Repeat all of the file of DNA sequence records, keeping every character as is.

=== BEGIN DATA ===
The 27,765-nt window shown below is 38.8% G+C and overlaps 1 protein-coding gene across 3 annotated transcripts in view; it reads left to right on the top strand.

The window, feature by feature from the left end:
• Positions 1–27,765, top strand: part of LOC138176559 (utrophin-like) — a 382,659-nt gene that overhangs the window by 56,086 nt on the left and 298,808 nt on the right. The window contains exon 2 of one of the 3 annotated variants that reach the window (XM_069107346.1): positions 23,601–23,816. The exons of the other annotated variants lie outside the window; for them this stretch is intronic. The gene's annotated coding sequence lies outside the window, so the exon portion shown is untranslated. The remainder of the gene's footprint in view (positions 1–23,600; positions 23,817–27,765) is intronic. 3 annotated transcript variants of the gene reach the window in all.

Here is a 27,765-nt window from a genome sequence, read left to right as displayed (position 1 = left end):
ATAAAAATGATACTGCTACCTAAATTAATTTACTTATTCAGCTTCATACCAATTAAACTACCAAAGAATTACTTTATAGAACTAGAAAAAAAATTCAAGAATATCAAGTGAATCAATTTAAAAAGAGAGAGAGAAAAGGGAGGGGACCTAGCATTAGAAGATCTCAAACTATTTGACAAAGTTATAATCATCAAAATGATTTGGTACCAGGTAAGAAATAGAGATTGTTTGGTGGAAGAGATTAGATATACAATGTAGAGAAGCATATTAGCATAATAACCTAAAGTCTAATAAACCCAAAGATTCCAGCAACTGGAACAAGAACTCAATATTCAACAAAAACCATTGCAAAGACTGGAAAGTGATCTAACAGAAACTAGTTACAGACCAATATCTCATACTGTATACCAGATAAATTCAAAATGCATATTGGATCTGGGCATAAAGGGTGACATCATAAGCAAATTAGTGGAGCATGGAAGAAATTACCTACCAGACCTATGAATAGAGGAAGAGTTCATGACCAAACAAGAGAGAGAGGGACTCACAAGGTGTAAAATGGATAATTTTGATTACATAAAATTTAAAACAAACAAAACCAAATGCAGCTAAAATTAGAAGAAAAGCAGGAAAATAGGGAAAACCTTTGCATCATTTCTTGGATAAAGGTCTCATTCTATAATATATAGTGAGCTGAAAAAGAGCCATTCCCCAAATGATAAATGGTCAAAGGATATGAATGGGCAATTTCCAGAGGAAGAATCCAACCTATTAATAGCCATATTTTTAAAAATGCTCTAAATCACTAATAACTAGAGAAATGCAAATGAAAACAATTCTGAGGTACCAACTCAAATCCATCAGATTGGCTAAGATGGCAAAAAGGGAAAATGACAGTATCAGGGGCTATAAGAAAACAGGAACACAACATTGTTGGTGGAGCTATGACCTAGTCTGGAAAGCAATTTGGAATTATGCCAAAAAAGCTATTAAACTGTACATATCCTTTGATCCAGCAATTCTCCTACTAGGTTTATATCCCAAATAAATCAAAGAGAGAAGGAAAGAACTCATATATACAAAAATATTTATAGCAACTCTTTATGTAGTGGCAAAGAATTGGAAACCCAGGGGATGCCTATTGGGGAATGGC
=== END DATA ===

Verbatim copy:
The 27,765-nt window shown below is 38.8% G+C and overlaps 1 protein-coding gene across 3 annotated transcripts in view; it reads left to right on the top strand.

The window, feature by feature from the left end:
• Positions 1–27,765, top strand: part of LOC138176559 (utrophin-like) — a 382,659-nt gene that overhangs the window by 56,086 nt on the left and 298,808 nt on the right. The window contains exon 2 of one of the 3 annotated variants that reach the window (XM_069107346.1): positions 23,601–23,816. The exons of the other annotated variants lie outside the window; for them this stretch is intronic. The gene's annotated coding sequence lies outside the window, so the exon portion shown is untranslated. The remainder of the gene's footprint in view (positions 1–23,600; positions 23,817–27,765) is intronic. 3 annotated transcript variants of the gene reach the window in all.

Here is a 27,765-nt window from a genome sequence, read left to right as displayed (position 1 = left end):
ATAAAAATGATACTGCTACCTAAATTAATTTACTTATTCAGCTTCATACCAATTAAACTACCAAAGAATTACTTTATAGAACTAGAAAAAAAATTCAAGAATATCAAGTGAATCAATTTAAAAAGAGAGAGAGAAAAGGGAGGGGACCTAGCATTAGAAGATCTCAAACTATTTGACAAAGTTATAATCATCAAAATGATTTGGTACCAGGTAAGAAATAGAGATTGTTTGGTGGAAGAGATTAGATATACAATGTAGAGAAGCATATTAGCATAATAACCTAAAGTCTAATAAACCCAAAGATTCCAGCAACTGGAACAAGAACTCAATATTCAACAAAAACCATTGCAAAGACTGGAAAGTGATCTAACAGAAACTAGTTACAGACCAATATCTCATACTGTATACCAGATAAATTCAAAATGCATATTGGATCTGGGCATAAAGGGTGACATCATAAGCAAATTAGTGGAGCATGGAAGAAATTACCTACCAGACCTATGAATAGAGGAAGAGTTCATGACCAAACAAGAGAGAGAGGGACTCACAAGGTGTAAAATGGATAATTTTGATTACATAAAATTTAAAACAAACAAAACCAAATGCAGCTAAAATTAGAAGAAAAGCAGGAAAATAGGGAAAACCTTTGCATCATTTCTTGGATAAAGGTCTCATTCTATAATATATAGTGAGCTGAAAAAGAGCCATTCCCCAAATGATAAATGGTCAAAGGATATGAATGGGCAATTTCCAGAGGAAGAATCCAACCTATTAATAGCCATATTTTTAAAAATGCTCTAAATCACTAATAACTAGAGAAATGCAAATGAAAACAATTCTGAGGTACCAACTCAAATCCATCAGATTGGCTAAGATGGCAAAAAGGGAAAATGACAGTATCAGGGGCTATAAGAAAACAGGAACACAACATTGTTGGTGGAGCTATGACCTAGTCTGGAAAGCAATTTGGAATTATGCCAAAAAAGCTATTAAACTGTACATATCCTTTGATCCAGCAATTCTCCTACTAGGTTTATATCCCAAATAAATCAAAGAGAGAAGGAAAGAACTCATATATACAAAAATATTTATAGCAACTCTTTATGTAGTGGCAAAGAATTGGAAACCCAGGGGATGCCTATTGGGGAATGGC